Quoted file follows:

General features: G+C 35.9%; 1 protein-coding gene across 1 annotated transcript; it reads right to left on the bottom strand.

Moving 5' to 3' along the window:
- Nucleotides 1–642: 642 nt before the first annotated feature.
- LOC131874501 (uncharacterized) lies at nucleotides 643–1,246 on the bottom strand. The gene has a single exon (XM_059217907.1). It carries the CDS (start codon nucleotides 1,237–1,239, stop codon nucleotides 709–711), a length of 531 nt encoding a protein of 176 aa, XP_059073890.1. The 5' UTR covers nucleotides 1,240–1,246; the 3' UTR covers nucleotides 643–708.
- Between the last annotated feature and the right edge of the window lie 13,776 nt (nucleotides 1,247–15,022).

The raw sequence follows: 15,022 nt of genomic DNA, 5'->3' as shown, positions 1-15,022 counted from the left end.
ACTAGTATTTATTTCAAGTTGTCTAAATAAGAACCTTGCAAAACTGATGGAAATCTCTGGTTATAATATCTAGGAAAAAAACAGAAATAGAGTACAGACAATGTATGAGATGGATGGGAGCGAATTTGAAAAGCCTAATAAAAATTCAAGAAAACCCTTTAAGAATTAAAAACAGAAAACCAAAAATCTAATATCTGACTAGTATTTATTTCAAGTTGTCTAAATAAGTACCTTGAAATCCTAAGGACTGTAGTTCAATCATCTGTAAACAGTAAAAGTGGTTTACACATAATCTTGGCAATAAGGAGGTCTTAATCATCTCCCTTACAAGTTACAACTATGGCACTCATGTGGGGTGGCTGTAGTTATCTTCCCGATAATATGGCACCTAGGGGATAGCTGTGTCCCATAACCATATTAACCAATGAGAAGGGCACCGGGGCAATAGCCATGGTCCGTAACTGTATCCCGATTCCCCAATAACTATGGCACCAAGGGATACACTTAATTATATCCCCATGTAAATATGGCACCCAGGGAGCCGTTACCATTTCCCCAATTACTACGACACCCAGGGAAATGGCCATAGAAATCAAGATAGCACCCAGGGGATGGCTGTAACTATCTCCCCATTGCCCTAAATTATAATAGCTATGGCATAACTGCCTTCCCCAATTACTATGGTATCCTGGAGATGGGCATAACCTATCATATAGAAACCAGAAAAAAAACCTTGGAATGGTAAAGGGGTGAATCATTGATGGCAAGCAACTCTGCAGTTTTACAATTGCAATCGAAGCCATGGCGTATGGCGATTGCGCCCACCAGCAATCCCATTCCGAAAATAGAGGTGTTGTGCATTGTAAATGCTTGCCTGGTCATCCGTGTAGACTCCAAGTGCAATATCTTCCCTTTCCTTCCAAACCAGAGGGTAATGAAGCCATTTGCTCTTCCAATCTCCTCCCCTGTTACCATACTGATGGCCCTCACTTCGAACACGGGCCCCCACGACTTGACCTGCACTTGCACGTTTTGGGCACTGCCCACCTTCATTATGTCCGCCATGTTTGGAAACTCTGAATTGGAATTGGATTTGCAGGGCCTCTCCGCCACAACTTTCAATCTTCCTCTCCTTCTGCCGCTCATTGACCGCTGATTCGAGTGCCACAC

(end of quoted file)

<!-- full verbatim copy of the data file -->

General features: G+C 35.9%; 1 protein-coding gene across 1 annotated transcript; it reads right to left on the bottom strand.

Moving 5' to 3' along the window:
- Nucleotides 1–642: 642 nt before the first annotated feature.
- LOC131874501 (uncharacterized) lies at nucleotides 643–1,246 on the bottom strand. The gene has a single exon (XM_059217907.1). It carries the CDS (start codon nucleotides 1,237–1,239, stop codon nucleotides 709–711), a length of 531 nt encoding a protein of 176 aa, XP_059073890.1. The 5' UTR covers nucleotides 1,240–1,246; the 3' UTR covers nucleotides 643–708.
- Between the last annotated feature and the right edge of the window lie 13,776 nt (nucleotides 1,247–15,022).

The raw sequence follows: 15,022 nt of genomic DNA, 5'->3' as shown, positions 1-15,022 counted from the left end.
ACTAGTATTTATTTCAAGTTGTCTAAATAAGAACCTTGCAAAACTGATGGAAATCTCTGGTTATAATATCTAGGAAAAAAACAGAAATAGAGTACAGACAATGTATGAGATGGATGGGAGCGAATTTGAAAAGCCTAATAAAAATTCAAGAAAACCCTTTAAGAATTAAAAACAGAAAACCAAAAATCTAATATCTGACTAGTATTTATTTCAAGTTGTCTAAATAAGTACCTTGAAATCCTAAGGACTGTAGTTCAATCATCTGTAAACAGTAAAAGTGGTTTACACATAATCTTGGCAATAAGGAGGTCTTAATCATCTCCCTTACAAGTTACAACTATGGCACTCATGTGGGGTGGCTGTAGTTATCTTCCCGATAATATGGCACCTAGGGGATAGCTGTGTCCCATAACCATATTAACCAATGAGAAGGGCACCGGGGCAATAGCCATGGTCCGTAACTGTATCCCGATTCCCCAATAACTATGGCACCAAGGGATACACTTAATTATATCCCCATGTAAATATGGCACCCAGGGAGCCGTTACCATTTCCCCAATTACTACGACACCCAGGGAAATGGCCATAGAAATCAAGATAGCACCCAGGGGATGGCTGTAACTATCTCCCCATTGCCCTAAATTATAATAGCTATGGCATAACTGCCTTCCCCAATTACTATGGTATCCTGGAGATGGGCATAACCTATCATATAGAAACCAGAAAAAAAACCTTGGAATGGTAAAGGGGTGAATCATTGATGGCAAGCAACTCTGCAGTTTTACAATTGCAATCGAAGCCATGGCGTATGGCGATTGCGCCCACCAGCAATCCCATTCCGAAAATAGAGGTGTTGTGCATTGTAAATGCTTGCCTGGTCATCCGTGTAGACTCCAAGTGCAATATCTTCCCTTTCCTTCCAAACCAGAGGGTAATGAAGCCATTTGCTCTTCCAATCTCCTCCCCTGTTACCATACTGATGGCCCTCACTTCGAACACGGGCCCCCACGACTTGACCTGCACTTGCACGTTTTGGGCACTGCCCACCTTCATTATGTCCGCCATGTTTGGAAACTCTGAATTGGAATTGGATTTGCAGGGCCTCTCCGCCACAACTTTCAATCTTCCTCTCCTTCTGCCGCTCATTGACCGCTGATTCGAGTGCCACAC